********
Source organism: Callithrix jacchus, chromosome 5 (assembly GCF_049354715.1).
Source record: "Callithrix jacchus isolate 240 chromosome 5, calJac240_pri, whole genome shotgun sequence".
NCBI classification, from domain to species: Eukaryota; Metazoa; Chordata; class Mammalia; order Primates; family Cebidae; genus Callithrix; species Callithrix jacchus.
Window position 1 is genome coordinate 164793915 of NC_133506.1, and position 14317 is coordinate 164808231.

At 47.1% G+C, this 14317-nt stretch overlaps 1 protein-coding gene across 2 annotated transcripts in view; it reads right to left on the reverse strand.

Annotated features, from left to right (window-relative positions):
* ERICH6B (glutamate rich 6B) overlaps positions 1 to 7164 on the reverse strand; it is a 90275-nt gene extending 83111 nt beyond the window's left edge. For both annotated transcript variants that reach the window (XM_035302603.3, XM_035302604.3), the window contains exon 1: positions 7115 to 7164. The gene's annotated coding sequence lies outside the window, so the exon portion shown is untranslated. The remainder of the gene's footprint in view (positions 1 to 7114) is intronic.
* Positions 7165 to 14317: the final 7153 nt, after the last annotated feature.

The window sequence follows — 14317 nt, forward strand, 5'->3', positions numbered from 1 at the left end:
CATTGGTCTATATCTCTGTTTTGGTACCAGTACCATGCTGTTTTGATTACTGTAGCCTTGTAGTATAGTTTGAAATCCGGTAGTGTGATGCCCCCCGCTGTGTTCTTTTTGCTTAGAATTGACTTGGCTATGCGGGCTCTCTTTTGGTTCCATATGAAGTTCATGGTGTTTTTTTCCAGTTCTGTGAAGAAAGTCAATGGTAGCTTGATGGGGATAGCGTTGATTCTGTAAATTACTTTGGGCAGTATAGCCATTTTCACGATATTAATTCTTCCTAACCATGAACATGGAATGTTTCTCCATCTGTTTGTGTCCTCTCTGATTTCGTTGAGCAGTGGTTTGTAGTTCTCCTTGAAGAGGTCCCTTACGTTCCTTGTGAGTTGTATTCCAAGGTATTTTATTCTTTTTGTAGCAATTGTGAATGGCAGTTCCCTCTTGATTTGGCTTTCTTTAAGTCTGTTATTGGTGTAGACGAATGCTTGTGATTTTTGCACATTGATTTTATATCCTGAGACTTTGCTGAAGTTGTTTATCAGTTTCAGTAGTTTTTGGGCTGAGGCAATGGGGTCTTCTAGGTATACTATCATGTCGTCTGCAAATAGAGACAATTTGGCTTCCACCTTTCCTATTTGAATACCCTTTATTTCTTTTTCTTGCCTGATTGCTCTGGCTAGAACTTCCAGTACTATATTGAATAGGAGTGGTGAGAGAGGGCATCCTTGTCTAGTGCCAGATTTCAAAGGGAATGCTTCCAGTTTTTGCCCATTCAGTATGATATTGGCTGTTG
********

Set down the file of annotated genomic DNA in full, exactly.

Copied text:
Source organism: Callithrix jacchus, chromosome 5 (assembly GCF_049354715.1).
Source record: "Callithrix jacchus isolate 240 chromosome 5, calJac240_pri, whole genome shotgun sequence".
NCBI classification, from domain to species: Eukaryota; Metazoa; Chordata; class Mammalia; order Primates; family Cebidae; genus Callithrix; species Callithrix jacchus.
Window position 1 is genome coordinate 164793915 of NC_133506.1, and position 14317 is coordinate 164808231.

At 47.1% G+C, this 14317-nt stretch overlaps 1 protein-coding gene across 2 annotated transcripts in view; it reads right to left on the reverse strand.

Annotated features, from left to right (window-relative positions):
* ERICH6B (glutamate rich 6B) overlaps positions 1 to 7164 on the reverse strand; it is a 90275-nt gene extending 83111 nt beyond the window's left edge. For both annotated transcript variants that reach the window (XM_035302603.3, XM_035302604.3), the window contains exon 1: positions 7115 to 7164. The gene's annotated coding sequence lies outside the window, so the exon portion shown is untranslated. The remainder of the gene's footprint in view (positions 1 to 7114) is intronic.
* Positions 7165 to 14317: the final 7153 nt, after the last annotated feature.

The window sequence follows — 14317 nt, forward strand, 5'->3', positions numbered from 1 at the left end:
CATTGGTCTATATCTCTGTTTTGGTACCAGTACCATGCTGTTTTGATTACTGTAGCCTTGTAGTATAGTTTGAAATCCGGTAGTGTGATGCCCCCCGCTGTGTTCTTTTTGCTTAGAATTGACTTGGCTATGCGGGCTCTCTTTTGGTTCCATATGAAGTTCATGGTGTTTTTTTCCAGTTCTGTGAAGAAAGTCAATGGTAGCTTGATGGGGATAGCGTTGATTCTGTAAATTACTTTGGGCAGTATAGCCATTTTCACGATATTAATTCTTCCTAACCATGAACATGGAATGTTTCTCCATCTGTTTGTGTCCTCTCTGATTTCGTTGAGCAGTGGTTTGTAGTTCTCCTTGAAGAGGTCCCTTACGTTCCTTGTGAGTTGTATTCCAAGGTATTTTATTCTTTTTGTAGCAATTGTGAATGGCAGTTCCCTCTTGATTTGGCTTTCTTTAAGTCTGTTATTGGTGTAGACGAATGCTTGTGATTTTTGCACATTGATTTTATATCCTGAGACTTTGCTGAAGTTGTTTATCAGTTTCAGTAGTTTTTGGGCTGAGGCAATGGGGTCTTCTAGGTATACTATCATGTCGTCTGCAAATAGAGACAATTTGGCTTCCACCTTTCCTATTTGAATACCCTTTATTTCTTTTTCTTGCCTGATTGCTCTGGCTAGAACTTCCAGTACTATATTGAATAGGAGTGGTGAGAGAGGGCATCCTTGTCTAGTGCCAGATTTCAAAGGGAATGCTTCCAGTTTTTGCCCATTCAGTATGATATTGGCTGTTG